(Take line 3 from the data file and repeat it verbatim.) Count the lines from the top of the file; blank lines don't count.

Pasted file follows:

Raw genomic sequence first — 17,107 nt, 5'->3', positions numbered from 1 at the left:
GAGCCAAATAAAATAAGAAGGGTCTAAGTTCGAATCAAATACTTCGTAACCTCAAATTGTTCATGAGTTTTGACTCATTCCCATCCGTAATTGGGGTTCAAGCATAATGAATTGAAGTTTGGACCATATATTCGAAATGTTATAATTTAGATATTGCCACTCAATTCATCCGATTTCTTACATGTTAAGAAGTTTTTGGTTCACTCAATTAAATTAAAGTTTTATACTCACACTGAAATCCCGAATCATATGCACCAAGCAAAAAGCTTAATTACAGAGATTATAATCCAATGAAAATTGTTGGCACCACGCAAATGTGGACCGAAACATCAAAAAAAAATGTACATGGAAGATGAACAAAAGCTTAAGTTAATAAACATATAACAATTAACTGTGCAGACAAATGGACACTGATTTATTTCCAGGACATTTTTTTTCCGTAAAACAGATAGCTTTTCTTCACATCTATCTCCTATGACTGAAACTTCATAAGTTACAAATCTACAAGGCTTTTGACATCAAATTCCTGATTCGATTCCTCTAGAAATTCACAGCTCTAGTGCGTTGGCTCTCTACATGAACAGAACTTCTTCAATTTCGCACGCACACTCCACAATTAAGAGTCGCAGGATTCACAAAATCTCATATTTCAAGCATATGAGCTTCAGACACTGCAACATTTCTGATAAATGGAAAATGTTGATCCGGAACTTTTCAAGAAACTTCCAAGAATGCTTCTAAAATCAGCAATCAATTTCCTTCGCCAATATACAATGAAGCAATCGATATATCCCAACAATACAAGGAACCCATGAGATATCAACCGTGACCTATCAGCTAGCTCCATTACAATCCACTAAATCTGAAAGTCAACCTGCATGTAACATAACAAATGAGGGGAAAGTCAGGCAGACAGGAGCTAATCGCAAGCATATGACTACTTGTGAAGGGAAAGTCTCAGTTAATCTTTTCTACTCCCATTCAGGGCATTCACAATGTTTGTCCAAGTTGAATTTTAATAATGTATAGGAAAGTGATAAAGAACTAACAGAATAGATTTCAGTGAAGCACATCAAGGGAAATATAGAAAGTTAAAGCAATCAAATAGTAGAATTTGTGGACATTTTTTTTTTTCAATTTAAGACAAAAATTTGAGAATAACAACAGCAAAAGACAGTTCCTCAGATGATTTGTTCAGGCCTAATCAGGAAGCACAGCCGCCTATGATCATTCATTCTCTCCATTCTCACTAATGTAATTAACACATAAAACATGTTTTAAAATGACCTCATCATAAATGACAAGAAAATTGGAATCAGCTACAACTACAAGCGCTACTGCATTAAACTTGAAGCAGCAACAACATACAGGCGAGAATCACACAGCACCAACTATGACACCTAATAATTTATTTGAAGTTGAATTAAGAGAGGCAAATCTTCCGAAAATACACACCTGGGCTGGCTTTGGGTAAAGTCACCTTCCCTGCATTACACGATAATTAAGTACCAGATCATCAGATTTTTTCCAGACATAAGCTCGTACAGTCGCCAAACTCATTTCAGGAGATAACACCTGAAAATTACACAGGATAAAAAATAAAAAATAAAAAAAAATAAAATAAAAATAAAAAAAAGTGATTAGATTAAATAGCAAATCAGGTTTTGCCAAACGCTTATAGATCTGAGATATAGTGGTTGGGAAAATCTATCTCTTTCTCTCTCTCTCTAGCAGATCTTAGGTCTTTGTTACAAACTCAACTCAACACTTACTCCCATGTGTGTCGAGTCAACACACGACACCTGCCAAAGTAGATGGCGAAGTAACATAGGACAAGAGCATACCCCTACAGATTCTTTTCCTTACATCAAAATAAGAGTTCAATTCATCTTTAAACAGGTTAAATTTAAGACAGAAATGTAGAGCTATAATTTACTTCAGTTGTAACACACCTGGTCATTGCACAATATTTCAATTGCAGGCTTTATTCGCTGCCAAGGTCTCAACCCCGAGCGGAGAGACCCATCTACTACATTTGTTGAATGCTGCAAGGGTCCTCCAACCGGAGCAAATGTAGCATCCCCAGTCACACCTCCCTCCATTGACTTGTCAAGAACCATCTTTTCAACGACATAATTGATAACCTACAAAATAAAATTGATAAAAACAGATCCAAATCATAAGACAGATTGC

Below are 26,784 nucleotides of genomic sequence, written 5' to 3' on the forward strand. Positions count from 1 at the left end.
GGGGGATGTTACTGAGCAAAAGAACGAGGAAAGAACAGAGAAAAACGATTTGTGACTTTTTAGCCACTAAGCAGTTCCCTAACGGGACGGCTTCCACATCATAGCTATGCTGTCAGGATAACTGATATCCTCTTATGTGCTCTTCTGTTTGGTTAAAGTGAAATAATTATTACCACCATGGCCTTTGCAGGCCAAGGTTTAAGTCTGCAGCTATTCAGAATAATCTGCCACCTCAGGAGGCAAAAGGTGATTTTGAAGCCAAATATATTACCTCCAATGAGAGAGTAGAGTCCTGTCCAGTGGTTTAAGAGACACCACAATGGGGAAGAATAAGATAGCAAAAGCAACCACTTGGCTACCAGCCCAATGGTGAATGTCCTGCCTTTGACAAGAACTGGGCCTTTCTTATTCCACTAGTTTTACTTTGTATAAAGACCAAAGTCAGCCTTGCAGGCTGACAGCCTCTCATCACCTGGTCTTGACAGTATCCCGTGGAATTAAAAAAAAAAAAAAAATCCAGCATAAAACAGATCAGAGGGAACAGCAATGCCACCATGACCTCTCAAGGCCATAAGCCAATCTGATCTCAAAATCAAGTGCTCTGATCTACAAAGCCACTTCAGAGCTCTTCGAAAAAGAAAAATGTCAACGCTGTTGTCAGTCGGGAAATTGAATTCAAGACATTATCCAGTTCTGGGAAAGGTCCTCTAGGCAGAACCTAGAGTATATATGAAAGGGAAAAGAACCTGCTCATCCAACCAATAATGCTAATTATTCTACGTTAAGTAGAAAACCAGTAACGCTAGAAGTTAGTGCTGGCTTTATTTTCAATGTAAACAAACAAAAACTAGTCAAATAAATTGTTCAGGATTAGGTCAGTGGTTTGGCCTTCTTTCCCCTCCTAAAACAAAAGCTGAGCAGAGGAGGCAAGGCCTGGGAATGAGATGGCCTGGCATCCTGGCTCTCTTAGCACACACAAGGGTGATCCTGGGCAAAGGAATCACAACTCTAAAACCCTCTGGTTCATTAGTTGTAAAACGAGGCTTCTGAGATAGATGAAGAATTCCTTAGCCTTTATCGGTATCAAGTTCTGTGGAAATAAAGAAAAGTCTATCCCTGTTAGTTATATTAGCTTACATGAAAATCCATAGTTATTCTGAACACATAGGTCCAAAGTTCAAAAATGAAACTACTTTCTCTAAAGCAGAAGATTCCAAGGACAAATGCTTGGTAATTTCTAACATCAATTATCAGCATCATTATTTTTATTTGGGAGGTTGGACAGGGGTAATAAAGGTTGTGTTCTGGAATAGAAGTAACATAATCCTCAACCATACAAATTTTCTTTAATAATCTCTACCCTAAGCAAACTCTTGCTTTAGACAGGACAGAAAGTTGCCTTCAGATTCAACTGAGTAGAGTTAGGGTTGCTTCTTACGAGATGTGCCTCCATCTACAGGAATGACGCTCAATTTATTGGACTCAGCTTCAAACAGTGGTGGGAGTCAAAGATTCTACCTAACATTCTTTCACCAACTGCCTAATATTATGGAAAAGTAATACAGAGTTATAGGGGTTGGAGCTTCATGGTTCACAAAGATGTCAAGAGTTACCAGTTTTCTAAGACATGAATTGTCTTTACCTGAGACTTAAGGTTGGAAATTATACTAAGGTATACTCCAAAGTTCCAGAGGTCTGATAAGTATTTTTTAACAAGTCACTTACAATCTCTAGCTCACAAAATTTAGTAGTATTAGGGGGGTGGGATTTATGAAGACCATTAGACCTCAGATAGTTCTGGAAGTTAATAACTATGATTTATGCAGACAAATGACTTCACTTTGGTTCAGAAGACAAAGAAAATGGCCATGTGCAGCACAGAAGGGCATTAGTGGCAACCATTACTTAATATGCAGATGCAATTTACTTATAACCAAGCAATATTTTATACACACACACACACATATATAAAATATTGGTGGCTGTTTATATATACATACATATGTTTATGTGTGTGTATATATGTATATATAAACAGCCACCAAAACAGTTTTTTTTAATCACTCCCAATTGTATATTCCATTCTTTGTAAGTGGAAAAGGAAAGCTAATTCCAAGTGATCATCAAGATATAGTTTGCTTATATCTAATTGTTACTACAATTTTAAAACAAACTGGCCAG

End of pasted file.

Below are 26,784 nucleotides of genomic sequence, written 5' to 3' on the forward strand. Positions count from 1 at the left end.